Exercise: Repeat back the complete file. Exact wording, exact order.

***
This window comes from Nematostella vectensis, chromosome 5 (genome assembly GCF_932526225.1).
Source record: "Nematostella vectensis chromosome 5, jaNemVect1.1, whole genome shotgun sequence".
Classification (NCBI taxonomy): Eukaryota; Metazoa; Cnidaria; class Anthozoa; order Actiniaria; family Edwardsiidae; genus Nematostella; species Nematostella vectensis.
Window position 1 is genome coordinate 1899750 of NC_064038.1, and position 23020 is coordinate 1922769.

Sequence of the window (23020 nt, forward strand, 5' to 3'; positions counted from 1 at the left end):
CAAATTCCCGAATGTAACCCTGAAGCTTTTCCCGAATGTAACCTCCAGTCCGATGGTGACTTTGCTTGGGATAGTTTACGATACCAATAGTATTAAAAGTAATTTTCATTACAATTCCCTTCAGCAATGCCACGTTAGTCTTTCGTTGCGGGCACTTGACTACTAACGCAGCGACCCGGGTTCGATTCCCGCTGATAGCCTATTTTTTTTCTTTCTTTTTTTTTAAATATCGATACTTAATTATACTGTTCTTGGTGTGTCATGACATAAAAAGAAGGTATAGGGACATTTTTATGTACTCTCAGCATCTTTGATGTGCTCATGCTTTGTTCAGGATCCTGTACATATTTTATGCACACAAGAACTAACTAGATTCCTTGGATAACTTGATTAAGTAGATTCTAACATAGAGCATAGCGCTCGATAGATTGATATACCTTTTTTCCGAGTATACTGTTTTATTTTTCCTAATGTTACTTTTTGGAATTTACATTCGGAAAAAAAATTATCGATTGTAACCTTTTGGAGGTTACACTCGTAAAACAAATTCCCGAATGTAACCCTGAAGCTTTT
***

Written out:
This window comes from Nematostella vectensis, chromosome 5 (genome assembly GCF_932526225.1).
Source record: "Nematostella vectensis chromosome 5, jaNemVect1.1, whole genome shotgun sequence".
Classification (NCBI taxonomy): Eukaryota; Metazoa; Cnidaria; class Anthozoa; order Actiniaria; family Edwardsiidae; genus Nematostella; species Nematostella vectensis.
Window position 1 is genome coordinate 1899750 of NC_064038.1, and position 23020 is coordinate 1922769.

Sequence of the window (23020 nt, forward strand, 5' to 3'; positions counted from 1 at the left end):
CAAATTCCCGAATGTAACCCTGAAGCTTTTCCCGAATGTAACCTCCAGTCCGATGGTGACTTTGCTTGGGATAGTTTACGATACCAATAGTATTAAAAGTAATTTTCATTACAATTCCCTTCAGCAATGCCACGTTAGTCTTTCGTTGCGGGCACTTGACTACTAACGCAGCGACCCGGGTTCGATTCCCGCTGATAGCCTATTTTTTTTCTTTCTTTTTTTTTAAATATCGATACTTAATTATACTGTTCTTGGTGTGTCATGACATAAAAAGAAGGTATAGGGACATTTTTATGTACTCTCAGCATCTTTGATGTGCTCATGCTTTGTTCAGGATCCTGTACATATTTTATGCACACAAGAACTAACTAGATTCCTTGGATAACTTGATTAAGTAGATTCTAACATAGAGCATAGCGCTCGATAGATTGATATACCTTTTTTCCGAGTATACTGTTTTATTTTTCCTAATGTTACTTTTTGGAATTTACATTCGGAAAAAAAATTATCGATTGTAACCTTTTGGAGGTTACACTCGTAAAACAAATTCCCGAATGTAACCCTGAAGCTTTT